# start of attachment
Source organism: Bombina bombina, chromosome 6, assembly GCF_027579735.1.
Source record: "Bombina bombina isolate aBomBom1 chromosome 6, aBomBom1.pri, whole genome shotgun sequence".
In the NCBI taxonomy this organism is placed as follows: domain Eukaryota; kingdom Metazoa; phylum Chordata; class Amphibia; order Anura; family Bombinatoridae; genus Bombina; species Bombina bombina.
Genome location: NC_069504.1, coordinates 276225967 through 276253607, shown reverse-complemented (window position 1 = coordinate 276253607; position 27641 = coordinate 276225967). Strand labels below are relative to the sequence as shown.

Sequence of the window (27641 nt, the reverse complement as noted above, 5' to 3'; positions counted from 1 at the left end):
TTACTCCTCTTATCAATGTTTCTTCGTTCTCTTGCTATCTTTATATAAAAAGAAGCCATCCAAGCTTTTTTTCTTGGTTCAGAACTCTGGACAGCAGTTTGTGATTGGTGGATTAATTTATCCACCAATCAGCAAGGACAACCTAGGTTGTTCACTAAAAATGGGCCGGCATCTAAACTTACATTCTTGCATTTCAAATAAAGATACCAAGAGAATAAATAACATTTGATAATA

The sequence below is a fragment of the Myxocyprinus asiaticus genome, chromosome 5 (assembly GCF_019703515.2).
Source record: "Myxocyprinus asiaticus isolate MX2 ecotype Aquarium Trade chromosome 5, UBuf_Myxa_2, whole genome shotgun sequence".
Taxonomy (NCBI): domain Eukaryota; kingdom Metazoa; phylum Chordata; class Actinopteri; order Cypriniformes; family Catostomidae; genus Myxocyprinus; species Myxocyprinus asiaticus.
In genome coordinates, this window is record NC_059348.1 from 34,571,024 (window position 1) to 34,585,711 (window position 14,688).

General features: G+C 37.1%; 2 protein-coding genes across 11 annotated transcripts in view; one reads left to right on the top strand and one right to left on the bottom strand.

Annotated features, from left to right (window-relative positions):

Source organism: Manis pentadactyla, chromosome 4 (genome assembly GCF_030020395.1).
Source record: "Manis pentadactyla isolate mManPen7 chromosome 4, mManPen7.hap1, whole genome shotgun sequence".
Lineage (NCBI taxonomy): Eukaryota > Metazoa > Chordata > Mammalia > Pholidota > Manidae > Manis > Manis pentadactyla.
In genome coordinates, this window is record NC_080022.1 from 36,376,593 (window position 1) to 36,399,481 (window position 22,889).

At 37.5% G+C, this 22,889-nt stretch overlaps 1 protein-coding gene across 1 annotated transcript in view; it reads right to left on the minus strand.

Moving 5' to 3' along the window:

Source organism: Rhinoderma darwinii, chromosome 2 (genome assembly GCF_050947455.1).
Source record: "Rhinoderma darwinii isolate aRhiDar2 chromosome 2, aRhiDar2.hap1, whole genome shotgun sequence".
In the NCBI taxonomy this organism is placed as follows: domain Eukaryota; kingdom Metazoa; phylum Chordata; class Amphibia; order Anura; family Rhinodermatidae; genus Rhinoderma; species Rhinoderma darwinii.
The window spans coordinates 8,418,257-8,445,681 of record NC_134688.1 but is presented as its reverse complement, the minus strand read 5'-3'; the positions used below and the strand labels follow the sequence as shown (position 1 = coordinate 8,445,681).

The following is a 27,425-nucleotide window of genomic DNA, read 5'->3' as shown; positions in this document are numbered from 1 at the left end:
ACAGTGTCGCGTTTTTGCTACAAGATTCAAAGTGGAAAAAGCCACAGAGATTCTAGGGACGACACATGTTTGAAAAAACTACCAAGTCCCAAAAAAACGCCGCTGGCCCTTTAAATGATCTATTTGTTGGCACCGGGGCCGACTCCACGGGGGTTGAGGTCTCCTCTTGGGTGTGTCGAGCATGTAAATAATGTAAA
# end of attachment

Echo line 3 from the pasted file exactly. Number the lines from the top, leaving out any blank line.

In the NCBI taxonomy this organism is placed as follows: domain Eukaryota; kingdom Metazoa; phylum Chordata; class Amphibia; order Anura; family Bombinatoridae; genus Bombina; species Bombina bombina.